programming for quantum computing

Programming for Quantum Computing: What language should you learn?

Quantum computing sometimes seems very intimidating to get involved in. Physicists do tend to code in a lot of programming languages – like Matlab, Fortran, C++ – and getting access to a real quantum computer has historically been difficult. However, cloud quantum computing systems have opened up opportunities for anyone to start working with quantum computers. So, if you want to learn coding and eventually get involved in programming for quantum computing, what language should you learn? 

What programming language should you learn for quantum computing?

My number 1 recommendation to learn is Python!

#1. It’s simple syntax and easy to learn

Python was built to be as human readable as possible. Even if you’re new to programming, a lot of it will intuitively make sense. It’s also basically everywhere – for example, Mac OS already has Python installed so there’s nothing to set up.

#2, Lots of resources

You can use Python for scripting, web development, AI, and now in quantum computing. Because of how widely used it is, there are a ton of resources out there. Depending on what type of learner you are, you can find lots of books, YouTube videos, interactive coding websites, and more to teach you Python. And because Python is beginner friendly, many of these tutorials will teach you computer science concepts as you learn the syntax.

#3.  A lot of packages for quantum computing are for Python

However, the key reason that you should learn Python for programming quantum computers is because a lot of software packages to simulate or connect with quantum computers are written for use with Python.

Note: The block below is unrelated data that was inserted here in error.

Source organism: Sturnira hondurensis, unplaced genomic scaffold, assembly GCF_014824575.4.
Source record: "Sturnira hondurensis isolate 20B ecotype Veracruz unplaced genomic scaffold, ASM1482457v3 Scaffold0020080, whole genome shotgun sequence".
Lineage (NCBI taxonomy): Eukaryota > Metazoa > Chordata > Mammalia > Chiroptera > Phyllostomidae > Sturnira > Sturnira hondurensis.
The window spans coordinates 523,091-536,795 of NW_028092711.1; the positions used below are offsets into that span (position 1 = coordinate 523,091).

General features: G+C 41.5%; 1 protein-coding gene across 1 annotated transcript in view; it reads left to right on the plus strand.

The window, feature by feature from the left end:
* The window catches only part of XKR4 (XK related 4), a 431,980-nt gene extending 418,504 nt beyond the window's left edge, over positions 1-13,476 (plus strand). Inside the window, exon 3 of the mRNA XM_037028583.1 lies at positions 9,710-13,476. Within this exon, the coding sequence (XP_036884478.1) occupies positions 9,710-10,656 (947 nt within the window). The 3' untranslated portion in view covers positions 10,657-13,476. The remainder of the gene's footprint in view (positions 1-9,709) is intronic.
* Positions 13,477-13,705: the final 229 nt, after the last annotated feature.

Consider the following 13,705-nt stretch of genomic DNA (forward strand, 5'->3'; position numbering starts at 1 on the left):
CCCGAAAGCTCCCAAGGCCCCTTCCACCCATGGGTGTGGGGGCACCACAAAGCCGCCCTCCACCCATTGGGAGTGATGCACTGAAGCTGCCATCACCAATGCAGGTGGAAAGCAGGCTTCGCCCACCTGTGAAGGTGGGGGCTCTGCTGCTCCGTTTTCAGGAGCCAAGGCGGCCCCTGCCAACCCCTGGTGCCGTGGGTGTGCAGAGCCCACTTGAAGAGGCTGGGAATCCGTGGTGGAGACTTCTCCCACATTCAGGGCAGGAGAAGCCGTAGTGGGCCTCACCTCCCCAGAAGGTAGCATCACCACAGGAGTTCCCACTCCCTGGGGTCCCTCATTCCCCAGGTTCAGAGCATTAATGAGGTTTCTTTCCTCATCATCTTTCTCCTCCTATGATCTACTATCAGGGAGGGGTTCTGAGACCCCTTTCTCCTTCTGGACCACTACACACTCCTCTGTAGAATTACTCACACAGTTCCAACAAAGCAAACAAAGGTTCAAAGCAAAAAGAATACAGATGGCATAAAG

Cirq

Cirq is Google’s software library for writing, manipulating, and optimizing quantum circuits for quantum computers and simulators. Currently, you can’t run these on the Google Bristlecone chip, though they have said they’ll soon make it cloud available.

Qiskit

Qiskit is IBM’s for working with noisy quantum computers at different levels. They have packages called Aqua, Terra, Ignis, and Aer, for working from the high level algorithms to low level pulses. You can run this on IBM’s real quantum computers.

Ocean

Ocean is D-Wave’s tool. You can connect Ocean to D-Wave’s Leap platform to run code on simulators or on the D-Wave machines.

Additionally, other packages and toolboxes like QuTiP (numerical simulations) and ProjectQ exist to make working with quantum systems even easier.

Python is a great programming language to start learning if you’re interesting in working with quantum computers one day. It’s also a generally good programming language to add to your skillset! It’s one of the fastest growing programming languages and big tech companies are always hiring Python developers.

Whether you’re just starting out in computer science or an experienced programmer, there’s opportunities for everyone to become involved with quantum computing. A lot of these packages are open source and welcome contributions from anyone, so you can start programming for quantum computing today through a simulator or even on a real chip!

Leave a Reply

Your email address will not be published. Required fields are marked *